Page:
upgraded to ASUS RT-AC56U router – speed tests

As per my router troubles earlier, I have finally upgraded to the Asus RT-AC56U. I’ve been using an old Linksys WRT54GL as an access point for legacy 802.11g connections, so here is the baseline for comparison, using a desktop machine located two feet away, using built-in wifi antennas:

Linksys WRT54GL, 802.11g, 2.4 Ghz

here’s the result from using the new router:

ASUS RT-AC56U, 802.11n, 2.4 Ghz

here’s the result from using the new router on my main workstation PC in the basement, using a PCI wifi adapter:

Linksys WRT54GL, 802.11g, 2.4 Ghz

and using the new router, with a USB AC-1200 wifi adapter (ASUS USB-AC56):

ASUS RT-AC56U, 802.11ac, 5.0 Ghz

my Netgear WNDR3700 (v1) router’s 5 Ghz network just went missing – bad antenna?

As this is a geekblog, I might as well document my woes here in public. Here is the support ticket I filed with Netgear just now.


I purchased a WNDR3700 on 1/11/2011 – serial number 21840B550A390. I have registered the router on my.netgear.com.

this week the 5 Ghz wireless network stopped working entirely. I have updated to latest firmware, and also:

– the 5 Ghz blue light is on
– the settings on the configuration dashboard ( indicate the 5Ghz network is active
– SSID for 5 Ghz is set to “broadcast SSID name: on”
– the 2.4 Ghz network works fine, computers connected can access internet
– computers attached to the router via ethernet also can also access the internet normally

however no device capable of 5Ghz is able to detect the 5Ghz SSID. the scanning software inSSIDer does not detect any 5Ghz network being broadcast either.

Logically, maybe the antenna or antenna amplifier has burned out, I can think of no other explanation in software for why 5Ghz is missing – the router itself is convinced that 5Ghz is indeed working, but it isnt. That suggests a hardware problem to me.

The router is only 2 1/2 years old and my previous Netgear routers are still going strong at my relatives’ homes after 5-6 years so this is very surprising. I am hoping Netgear support will not disappoint me.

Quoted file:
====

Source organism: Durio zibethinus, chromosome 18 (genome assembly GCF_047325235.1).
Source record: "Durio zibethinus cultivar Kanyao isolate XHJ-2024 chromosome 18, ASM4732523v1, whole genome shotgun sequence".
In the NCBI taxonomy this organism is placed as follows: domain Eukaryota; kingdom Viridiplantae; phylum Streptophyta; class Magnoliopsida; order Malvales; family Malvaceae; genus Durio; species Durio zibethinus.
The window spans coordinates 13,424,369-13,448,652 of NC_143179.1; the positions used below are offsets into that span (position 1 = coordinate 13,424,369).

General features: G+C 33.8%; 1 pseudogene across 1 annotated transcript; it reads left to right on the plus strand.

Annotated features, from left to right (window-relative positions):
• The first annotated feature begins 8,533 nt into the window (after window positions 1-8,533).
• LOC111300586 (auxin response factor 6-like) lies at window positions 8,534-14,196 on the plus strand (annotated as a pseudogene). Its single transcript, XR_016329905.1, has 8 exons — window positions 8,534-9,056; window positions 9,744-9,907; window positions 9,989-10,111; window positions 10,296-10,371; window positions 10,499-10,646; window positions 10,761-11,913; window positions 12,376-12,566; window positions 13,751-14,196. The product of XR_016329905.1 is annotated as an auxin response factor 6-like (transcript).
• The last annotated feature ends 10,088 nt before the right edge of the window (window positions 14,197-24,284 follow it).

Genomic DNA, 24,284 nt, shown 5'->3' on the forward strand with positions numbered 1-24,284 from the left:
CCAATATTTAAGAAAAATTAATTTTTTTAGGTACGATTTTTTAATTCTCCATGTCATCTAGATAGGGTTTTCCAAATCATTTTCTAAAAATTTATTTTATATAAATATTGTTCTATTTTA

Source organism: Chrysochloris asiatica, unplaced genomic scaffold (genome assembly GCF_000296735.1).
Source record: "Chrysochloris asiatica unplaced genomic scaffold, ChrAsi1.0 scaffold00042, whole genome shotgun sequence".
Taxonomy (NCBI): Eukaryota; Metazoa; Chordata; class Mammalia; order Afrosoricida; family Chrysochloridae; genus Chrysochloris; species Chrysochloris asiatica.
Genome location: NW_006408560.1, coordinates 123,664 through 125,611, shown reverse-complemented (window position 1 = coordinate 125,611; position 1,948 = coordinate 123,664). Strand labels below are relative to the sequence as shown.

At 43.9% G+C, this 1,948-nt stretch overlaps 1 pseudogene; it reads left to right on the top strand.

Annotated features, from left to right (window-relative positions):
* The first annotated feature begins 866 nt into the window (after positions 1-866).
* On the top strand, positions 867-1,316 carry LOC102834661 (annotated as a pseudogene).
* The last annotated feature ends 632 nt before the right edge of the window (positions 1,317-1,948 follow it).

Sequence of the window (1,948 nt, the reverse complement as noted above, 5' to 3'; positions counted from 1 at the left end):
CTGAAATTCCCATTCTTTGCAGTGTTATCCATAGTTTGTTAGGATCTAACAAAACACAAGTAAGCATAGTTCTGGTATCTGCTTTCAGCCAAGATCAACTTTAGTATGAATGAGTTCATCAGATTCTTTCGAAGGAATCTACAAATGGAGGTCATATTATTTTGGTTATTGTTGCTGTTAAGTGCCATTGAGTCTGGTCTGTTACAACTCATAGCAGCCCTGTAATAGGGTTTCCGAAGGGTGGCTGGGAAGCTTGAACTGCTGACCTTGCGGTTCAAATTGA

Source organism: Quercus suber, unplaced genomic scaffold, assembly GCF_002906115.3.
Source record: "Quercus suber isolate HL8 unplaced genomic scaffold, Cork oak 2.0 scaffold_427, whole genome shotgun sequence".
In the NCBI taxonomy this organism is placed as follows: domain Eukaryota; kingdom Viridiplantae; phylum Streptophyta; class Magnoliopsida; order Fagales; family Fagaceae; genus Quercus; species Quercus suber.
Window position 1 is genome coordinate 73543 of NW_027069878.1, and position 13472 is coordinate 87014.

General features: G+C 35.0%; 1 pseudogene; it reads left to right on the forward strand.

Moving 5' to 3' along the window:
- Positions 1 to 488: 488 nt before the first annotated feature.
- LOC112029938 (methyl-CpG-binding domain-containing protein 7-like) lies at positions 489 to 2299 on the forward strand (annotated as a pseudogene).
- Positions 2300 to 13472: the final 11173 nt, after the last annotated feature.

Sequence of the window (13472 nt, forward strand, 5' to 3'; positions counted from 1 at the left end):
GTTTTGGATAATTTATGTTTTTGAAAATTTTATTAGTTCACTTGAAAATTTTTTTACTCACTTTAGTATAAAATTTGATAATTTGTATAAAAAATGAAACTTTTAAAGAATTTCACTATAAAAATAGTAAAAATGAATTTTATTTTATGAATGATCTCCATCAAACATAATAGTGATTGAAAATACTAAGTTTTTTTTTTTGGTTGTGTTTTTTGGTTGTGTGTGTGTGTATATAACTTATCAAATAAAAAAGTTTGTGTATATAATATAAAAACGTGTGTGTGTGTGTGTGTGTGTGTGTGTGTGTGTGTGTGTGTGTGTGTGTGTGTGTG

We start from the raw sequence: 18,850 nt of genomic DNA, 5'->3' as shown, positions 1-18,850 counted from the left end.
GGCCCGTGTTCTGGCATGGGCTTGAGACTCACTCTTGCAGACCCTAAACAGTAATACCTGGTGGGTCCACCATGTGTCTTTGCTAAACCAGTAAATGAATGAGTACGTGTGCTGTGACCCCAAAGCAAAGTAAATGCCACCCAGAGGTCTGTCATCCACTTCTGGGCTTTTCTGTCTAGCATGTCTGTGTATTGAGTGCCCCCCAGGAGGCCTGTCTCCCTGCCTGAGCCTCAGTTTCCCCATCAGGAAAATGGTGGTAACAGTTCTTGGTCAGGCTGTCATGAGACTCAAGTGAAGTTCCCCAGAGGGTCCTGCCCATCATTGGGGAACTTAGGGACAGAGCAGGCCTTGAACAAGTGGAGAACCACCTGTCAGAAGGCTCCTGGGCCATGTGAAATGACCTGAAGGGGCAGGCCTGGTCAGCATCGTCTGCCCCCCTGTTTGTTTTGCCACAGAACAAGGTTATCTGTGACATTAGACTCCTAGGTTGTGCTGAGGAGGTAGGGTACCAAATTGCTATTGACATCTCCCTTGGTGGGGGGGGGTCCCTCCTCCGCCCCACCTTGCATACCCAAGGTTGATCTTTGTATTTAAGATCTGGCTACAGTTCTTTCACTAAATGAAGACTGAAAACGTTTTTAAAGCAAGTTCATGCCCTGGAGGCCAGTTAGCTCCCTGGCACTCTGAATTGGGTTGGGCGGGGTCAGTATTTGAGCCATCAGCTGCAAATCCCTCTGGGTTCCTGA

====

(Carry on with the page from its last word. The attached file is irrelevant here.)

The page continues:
It looks like other users have reported similar issues with the 2.4 Ghz network also mysteriously vanishing, which is why I think my diagnosis of a bad antenna is correct. To be honest I was never enamoured of the speed of this router to begin with, as my initial tests showed.

ASUS RT N66U router

I am skeptical that Netgear will be willing to replace the unit but if they make some kind of gesture that will go a long way towards persuading me to buy a Netgear replacement. I’m not going to bother with a draft 11ac router, all I need is a solid 11abgn machine with some MIMO and I’ll be happy. Unless they make me a good deal, I am very tempted to ditch Netgear. For example, that ASUS RT-N66U “Dark Knight” got a nice review. External antennas, too!

Budget Gaming PC build for spring 2013

Corsair Carbide 400R (upgrade)
Corsair Carbide 400R (upgrade)
One of my hobbies here at Haibane is blogging about computer hardware, and I’ve decided to put some of that hobbyist energy towards creating my own spec sheets for PC builds, mainly because I’ve been asked to do that a few times recently for friends and family anyway. I’ve created a page here at Haibane called the Budget Gamer Build that specs out an entry-level box that should be capable of running most modern games at medium resolution, at a target price of $800. There’s also an upgraded version of the build that comes in at $1200 which offers better graphics performance, audio and an SSD drive.

The writeup goes into detail about why I chose each component, but I also have direct links to Lists at Amazon to facilitate ordering:

(I get a few percent back from any purchase at Amazon via those links or the affiliate links on the spec page here at haibane.)

I will probably update that page every quarter so I stay within the price envelope and add new components as applicable. Hopefully I will also find time to spec out a higher-end build in the $2000 range and a home-theater build in the $1000 as well. If you are looking to build a PC, I’d appreciate the opportunity to advise you as well, just drop me a line or comment.

Bizarro-Moore’s Law for SSDs?

It looks like SSDs are going to get worse over time, unlike hard drives:

SSDs are seemingly doomed. Why? Because as circuitry of NAND flash-based SSDs shrinks, densities increase. But that also means issues relating to read and write latency and data errors will increase as well.
The group discovered that write speed for pages in a flash block suffered “dramatic and predictable variations” in latency. Even more, the tests showed that as the NAND flash wore out, error rates varied widely between devices. Single-level cell NAND produced the best test results whereas multi-level cell and triple-level cell NAND produced less than spectacular results.